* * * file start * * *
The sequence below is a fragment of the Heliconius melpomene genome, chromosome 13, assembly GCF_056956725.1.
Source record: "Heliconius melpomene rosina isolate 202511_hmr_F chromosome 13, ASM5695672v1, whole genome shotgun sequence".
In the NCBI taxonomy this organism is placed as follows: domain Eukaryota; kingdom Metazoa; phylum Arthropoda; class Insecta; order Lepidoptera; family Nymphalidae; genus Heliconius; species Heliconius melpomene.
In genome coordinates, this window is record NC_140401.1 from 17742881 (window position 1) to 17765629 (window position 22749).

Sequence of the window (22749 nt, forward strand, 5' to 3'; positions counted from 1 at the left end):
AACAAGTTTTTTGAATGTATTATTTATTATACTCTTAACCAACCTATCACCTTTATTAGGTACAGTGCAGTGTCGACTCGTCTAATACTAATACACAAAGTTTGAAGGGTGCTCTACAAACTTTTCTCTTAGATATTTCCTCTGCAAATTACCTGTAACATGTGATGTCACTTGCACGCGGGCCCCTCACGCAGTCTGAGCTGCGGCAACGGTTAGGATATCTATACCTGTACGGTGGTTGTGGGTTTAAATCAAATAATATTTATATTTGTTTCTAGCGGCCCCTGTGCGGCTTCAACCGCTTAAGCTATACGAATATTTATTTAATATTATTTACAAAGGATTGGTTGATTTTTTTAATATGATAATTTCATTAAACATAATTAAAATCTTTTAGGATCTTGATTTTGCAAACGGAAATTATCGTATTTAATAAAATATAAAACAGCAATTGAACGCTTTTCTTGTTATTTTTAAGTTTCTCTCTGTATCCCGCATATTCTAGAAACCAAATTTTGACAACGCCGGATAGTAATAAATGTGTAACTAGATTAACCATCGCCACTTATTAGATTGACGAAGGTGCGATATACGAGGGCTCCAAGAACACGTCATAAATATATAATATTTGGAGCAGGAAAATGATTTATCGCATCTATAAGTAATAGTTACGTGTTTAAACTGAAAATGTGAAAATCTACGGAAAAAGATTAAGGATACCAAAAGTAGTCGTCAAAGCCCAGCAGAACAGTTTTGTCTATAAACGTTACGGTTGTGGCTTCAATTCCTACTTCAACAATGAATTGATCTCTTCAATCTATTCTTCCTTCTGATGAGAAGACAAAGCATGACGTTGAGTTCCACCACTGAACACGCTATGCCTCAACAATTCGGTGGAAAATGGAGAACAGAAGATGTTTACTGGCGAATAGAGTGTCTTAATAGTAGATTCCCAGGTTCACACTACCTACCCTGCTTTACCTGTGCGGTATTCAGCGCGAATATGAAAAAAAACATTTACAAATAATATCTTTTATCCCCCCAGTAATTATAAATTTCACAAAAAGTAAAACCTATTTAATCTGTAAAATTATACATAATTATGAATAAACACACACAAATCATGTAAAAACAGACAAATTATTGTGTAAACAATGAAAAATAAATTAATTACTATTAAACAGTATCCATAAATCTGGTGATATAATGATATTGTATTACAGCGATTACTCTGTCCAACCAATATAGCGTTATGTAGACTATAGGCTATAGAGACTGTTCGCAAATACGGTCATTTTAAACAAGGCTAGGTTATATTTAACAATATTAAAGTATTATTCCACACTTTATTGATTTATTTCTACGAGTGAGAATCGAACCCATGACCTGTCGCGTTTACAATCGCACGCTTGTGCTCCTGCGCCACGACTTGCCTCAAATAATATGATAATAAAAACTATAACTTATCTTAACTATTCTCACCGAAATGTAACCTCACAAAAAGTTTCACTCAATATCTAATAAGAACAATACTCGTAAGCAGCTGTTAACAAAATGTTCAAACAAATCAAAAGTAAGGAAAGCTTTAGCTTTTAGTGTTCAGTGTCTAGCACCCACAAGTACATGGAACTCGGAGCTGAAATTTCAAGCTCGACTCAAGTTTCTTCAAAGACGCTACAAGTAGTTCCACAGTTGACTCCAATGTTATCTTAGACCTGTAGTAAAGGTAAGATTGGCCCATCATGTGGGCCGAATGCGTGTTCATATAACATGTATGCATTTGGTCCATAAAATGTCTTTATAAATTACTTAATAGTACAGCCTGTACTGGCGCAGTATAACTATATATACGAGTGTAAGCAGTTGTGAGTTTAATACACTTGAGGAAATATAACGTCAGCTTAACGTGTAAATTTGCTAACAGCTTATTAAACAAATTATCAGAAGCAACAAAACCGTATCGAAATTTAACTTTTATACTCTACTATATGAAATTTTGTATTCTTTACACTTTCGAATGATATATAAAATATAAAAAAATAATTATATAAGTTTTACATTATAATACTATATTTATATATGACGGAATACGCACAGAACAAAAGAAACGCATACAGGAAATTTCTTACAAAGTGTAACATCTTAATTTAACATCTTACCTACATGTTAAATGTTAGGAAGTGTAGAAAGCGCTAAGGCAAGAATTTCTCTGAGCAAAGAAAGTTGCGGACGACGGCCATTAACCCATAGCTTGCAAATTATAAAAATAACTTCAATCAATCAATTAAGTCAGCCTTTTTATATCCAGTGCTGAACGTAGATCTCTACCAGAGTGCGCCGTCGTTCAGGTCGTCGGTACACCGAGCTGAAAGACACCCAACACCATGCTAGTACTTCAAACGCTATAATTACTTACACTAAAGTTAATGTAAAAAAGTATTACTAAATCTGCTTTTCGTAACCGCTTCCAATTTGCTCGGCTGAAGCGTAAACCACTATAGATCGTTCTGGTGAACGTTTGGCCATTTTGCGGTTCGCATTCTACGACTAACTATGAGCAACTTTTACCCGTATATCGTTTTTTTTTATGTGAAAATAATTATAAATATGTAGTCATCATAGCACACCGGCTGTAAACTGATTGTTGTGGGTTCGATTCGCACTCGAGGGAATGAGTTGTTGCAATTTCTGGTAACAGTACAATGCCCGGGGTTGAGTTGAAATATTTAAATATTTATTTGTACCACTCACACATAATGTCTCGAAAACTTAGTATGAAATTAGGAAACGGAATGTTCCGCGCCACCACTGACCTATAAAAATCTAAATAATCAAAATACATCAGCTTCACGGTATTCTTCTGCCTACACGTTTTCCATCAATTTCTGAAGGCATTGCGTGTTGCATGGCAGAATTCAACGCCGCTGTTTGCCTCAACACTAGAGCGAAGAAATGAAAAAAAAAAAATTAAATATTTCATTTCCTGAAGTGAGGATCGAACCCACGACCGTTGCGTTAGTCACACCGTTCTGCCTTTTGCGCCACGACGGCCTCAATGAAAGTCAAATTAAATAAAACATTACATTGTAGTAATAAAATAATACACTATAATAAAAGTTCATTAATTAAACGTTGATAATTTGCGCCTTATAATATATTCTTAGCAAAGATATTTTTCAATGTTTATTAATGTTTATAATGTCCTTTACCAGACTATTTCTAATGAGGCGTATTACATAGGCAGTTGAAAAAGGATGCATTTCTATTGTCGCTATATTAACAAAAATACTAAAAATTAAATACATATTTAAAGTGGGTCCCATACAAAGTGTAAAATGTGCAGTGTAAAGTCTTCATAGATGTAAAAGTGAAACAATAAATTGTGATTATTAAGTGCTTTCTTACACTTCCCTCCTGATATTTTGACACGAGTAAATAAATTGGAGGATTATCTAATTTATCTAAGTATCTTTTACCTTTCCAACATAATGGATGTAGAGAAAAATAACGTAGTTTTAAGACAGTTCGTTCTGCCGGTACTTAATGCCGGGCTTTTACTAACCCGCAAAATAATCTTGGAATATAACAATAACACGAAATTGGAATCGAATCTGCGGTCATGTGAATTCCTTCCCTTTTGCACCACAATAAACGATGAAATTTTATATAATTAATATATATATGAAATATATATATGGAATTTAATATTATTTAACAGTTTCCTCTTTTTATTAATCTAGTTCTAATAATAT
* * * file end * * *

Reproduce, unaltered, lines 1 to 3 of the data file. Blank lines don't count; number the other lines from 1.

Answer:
The sequence below is a fragment of the Heliconius melpomene genome, chromosome 13, assembly GCF_056956725.1.
Source record: "Heliconius melpomene rosina isolate 202511_hmr_F chromosome 13, ASM5695672v1, whole genome shotgun sequence".
In the NCBI taxonomy this organism is placed as follows: domain Eukaryota; kingdom Metazoa; phylum Arthropoda; class Insecta; order Lepidoptera; family Nymphalidae; genus Heliconius; species Heliconius melpomene.